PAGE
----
You may also see the comments on the Internet. Follow the online instructions for accessing the dockets. Please note that, even after the comment closing date, we will continue to file relevant information in the Docket as it becomes available.
Further, some people may submit late comments. Accordingly, we recommend that you periodically check the Docket for new material. We have considered the potential impact of this proposal under Executive Order , Executive Order , and the Department of Transportation's regulatory policies and procedures, and have determined that it is not significant.
This proposal amends existing requirements to allow States a new alternative means of complying with those requirements. It does not impose any new regulatory burdens. Therefore, this document was not reviewed by the Office of Management and Budget under E.
We have reviewed this rule for the purposes of the National Environmental Policy Act and determined that it would not have a significant impact on the quality of the human environment. Pursuant to the Regulatory Flexibility Act 5 U. No regulatory flexibility analysis is required if the head of an agency certifies the proposal would not have a significant economic impact on a substantial number of small entities. SBREFA amended the Regulatory Flexibility Act to require Federal agencies to provide a statement of the factual basis for certifying that a proposal would not have a significant economic impact on a substantial number of small entities.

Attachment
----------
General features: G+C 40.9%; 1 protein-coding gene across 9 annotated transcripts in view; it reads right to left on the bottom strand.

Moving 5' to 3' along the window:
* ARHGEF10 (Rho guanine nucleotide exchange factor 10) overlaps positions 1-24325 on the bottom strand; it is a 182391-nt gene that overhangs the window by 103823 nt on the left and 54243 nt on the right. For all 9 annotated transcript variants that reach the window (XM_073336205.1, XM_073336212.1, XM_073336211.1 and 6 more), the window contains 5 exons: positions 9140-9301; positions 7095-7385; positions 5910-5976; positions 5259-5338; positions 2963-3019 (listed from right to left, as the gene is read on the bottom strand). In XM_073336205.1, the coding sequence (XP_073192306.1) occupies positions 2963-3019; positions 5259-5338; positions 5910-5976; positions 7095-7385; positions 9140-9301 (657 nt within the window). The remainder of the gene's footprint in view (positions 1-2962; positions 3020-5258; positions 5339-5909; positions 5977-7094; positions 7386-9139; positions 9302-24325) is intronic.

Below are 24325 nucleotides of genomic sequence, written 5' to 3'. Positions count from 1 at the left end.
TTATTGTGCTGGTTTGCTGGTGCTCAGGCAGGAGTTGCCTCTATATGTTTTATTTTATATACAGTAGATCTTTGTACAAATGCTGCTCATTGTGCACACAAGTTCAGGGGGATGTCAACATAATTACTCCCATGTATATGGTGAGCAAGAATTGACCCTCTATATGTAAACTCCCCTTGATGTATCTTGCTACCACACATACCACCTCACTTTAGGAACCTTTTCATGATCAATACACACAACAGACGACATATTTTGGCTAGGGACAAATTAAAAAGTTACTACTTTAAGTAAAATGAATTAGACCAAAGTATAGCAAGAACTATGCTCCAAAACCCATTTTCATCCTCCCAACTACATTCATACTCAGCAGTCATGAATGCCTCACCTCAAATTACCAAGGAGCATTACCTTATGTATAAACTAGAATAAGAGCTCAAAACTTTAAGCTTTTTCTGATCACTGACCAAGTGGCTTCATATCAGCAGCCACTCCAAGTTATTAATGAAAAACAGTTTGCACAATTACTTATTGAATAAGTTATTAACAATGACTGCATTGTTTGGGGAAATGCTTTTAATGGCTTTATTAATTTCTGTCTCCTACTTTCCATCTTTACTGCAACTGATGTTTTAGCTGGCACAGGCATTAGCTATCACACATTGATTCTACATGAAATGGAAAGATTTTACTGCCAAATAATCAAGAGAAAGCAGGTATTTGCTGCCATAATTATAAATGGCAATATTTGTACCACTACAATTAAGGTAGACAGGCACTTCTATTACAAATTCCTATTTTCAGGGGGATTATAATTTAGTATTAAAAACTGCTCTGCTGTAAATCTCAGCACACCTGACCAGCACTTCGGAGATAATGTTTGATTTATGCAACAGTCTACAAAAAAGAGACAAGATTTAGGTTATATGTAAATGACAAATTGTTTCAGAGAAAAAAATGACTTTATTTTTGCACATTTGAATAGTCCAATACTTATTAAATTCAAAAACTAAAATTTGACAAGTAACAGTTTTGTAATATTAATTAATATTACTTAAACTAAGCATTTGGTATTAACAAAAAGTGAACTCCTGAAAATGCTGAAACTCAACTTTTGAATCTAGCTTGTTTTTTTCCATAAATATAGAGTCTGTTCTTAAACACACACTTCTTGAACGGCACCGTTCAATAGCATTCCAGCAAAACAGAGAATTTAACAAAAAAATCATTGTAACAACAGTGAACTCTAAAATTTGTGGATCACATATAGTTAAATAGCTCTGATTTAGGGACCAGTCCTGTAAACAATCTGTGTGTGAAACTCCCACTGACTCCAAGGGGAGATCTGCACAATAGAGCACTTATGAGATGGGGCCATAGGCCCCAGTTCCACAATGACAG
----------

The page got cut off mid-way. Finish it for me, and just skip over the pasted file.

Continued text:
The head of the agency has certified that the proposed rule would not have a significant economic impact on a substantial number of small entities. This proposal is only allowing States the option of an alternative means of complying with an existing requirement and therefore would not impose any new impact on any small entities. Executive Order requires agencies to determine the federalism implications of a proposed rule. The agency has determined that the proposed rule does not have sufficient federalism implications to warrant the preparation of a Federalism Assessment.